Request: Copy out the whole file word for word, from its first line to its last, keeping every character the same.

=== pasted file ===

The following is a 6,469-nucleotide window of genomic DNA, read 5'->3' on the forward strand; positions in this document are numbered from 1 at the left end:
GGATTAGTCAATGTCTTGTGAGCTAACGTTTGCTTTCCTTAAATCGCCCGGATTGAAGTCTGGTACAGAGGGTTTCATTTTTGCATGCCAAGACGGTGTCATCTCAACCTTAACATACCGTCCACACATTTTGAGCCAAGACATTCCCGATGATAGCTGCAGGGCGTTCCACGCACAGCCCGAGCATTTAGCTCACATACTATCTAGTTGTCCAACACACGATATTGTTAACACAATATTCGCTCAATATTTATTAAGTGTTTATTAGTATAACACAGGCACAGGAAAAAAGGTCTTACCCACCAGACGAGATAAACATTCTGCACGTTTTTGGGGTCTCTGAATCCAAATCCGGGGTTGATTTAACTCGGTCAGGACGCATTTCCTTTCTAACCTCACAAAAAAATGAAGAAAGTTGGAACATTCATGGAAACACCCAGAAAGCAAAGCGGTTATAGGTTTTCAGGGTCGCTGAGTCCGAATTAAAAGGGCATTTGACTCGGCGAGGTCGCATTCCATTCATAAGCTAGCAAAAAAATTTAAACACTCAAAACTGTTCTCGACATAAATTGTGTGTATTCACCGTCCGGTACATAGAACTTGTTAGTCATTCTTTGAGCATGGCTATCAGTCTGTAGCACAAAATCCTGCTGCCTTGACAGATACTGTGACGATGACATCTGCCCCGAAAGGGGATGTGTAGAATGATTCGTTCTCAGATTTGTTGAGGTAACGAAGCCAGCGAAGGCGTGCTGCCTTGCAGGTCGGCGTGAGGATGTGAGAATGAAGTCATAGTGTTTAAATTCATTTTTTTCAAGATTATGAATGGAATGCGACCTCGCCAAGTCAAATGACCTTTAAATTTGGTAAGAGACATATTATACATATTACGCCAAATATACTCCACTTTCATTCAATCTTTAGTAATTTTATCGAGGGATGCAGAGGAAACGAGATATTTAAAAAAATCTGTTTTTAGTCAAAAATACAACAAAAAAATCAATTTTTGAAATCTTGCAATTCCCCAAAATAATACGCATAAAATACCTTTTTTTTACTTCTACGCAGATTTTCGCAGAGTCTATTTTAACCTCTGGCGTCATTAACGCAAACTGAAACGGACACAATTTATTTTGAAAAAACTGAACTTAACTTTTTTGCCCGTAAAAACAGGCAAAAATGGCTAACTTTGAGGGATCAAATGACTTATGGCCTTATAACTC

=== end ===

The following is a 6,469-nucleotide window of genomic DNA, read 5'->3' on the forward strand; positions in this document are numbered from 1 at the left end:
GGATTAGTCAATGTCTTGTGAGCTAACGTTTGCTTTCCTTAAATCGCCCGGATTGAAGTCTGGTACAGAGGGTTTCATTTTTGCATGCCAAGACGGTGTCATCTCAACCTTAACATACCGTCCACACATTTTGAGCCAAGACATTCCCGATGATAGCTGCAGGGCGTTCCACGCACAGCCCGAGCATTTAGCTCACATACTATCTAGTTGTCCAACACACGATATTGTTAACACAATATTCGCTCAATATTTATTAAGTGTTTATTAGTATAACACAGGCACAGGAAAAAAGGTCTTACCCACCAGACGAGATAAACATTCTGCACGTTTTTGGGGTCTCTGAATCCAAATCCGGGGTTGATTTAACTCGGTCAGGACGCATTTCCTTTCTAACCTCACAAAAAAATGAAGAAAGTTGGAACATTCATGGAAACACCCAGAAAGCAAAGCGGTTATAGGTTTTCAGGGTCGCTGAGTCCGAATTAAAAGGGCATTTGACTCGGCGAGGTCGCATTCCATTCATAAGCTAGCAAAAAAATTTAAACACTCAAAACTGTTCTCGACATAAATTGTGTGTATTCACCGTCCGGTACATAGAACTTGTTAGTCATTCTTTGAGCATGGCTATCAGTCTGTAGCACAAAATCCTGCTGCCTTGACAGATACTGTGACGATGACATCTGCCCCGAAAGGGGATGTGTAGAATGATTCGTTCTCAGATTTGTTGAGGTAACGAAGCCAGCGAAGGCGTGCTGCCTTGCAGGTCGGCGTGAGGATGTGAGAATGAAGTCATAGTGTTTAAATTCATTTTTTTCAAGATTATGAATGGAATGCGACCTCGCCAAGTCAAATGACCTTTAAATTTGGTAAGAGACATATTATACATATTACGCCAAATATACTCCACTTTCATTCAATCTTTAGTAATTTTATCGAGGGATGCAGAGGAAACGAGATATTTAAAAAAATCTGTTTTTAGTCAAAAATACAACAAAAAAATCAATTTTTGAAATCTTGCAATTCCCCAAAATAATACGCATAAAATACCTTTTTTTTACTTCTACGCAGATTTTCGCAGAGTCTATTTTAACCTCTGGCGTCATTAACGCAAACTGAAACGGACACAATTTATTTTGAAAAAACTGAACTTAACTTTTTTGCCCGTAAAAACAGGCAAAAATGGCTAACTTTGAGGGATCAAATGACTTATGGCCTTATAACTC